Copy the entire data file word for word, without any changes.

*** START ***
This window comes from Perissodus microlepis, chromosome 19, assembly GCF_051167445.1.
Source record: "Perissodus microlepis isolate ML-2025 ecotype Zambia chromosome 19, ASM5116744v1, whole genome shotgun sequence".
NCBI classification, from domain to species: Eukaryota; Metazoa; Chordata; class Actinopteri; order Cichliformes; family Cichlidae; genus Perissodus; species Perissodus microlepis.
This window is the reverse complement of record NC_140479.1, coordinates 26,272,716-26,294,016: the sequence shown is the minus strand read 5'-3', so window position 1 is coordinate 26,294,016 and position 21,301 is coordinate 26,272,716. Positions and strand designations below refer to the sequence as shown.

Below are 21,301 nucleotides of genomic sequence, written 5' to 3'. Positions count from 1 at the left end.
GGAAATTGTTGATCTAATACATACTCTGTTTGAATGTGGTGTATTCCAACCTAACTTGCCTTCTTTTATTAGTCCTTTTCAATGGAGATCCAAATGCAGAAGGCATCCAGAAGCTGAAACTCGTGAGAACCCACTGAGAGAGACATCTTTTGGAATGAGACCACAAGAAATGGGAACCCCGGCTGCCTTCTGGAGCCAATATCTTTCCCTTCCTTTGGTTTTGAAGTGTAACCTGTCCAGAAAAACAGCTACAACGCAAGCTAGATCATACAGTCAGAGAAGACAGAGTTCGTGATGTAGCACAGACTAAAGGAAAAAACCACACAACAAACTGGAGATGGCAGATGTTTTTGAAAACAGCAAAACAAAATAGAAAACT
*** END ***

This window comes from Perissodus microlepis, chromosome 19, assembly GCF_051167445.1.
Source record: "Perissodus microlepis isolate ML-2025 ecotype Zambia chromosome 19, ASM5116744v1, whole genome shotgun sequence".
NCBI classification, from domain to species: Eukaryota; Metazoa; Chordata; class Actinopteri; order Cichliformes; family Cichlidae; genus Perissodus; species Perissodus microlepis.
This window is the reverse complement of record NC_140479.1, coordinates 26,272,716-26,294,016: the sequence shown is the minus strand read 5'-3', so window position 1 is coordinate 26,294,016 and position 21,301 is coordinate 26,272,716. Positions and strand designations below refer to the sequence as shown.

Below are 21,301 nucleotides of genomic sequence, written 5' to 3'. Positions count from 1 at the left end.
GGAAATTGTTGATCTAATACATACTCTGTTTGAATGTGGTGTATTCCAACCTAACTTGCCTTCTTTTATTAGTCCTTTTCAATGGAGATCCAAATGCAGAAGGCATCCAGAAGCTGAAACTCGTGAGAACCCACTGAGAGAGACATCTTTTGGAATGAGACCACAAGAAATGGGAACCCCGGCTGCCTTCTGGAGCCAATATCTTTCCCTTCCTTTGGTTTTGAAGTGTAACCTGTCCAGAAAAACAGCTACAACGCAAGCTAGATCATACAGTCAGAGAAGACAGAGTTCGTGATGTAGCACAGACTAAAGGAAAAAACCACACAACAAACTGGAGATGGCAGATGTTTTTGAAAACAGCAAAACAAAATAGAAAACT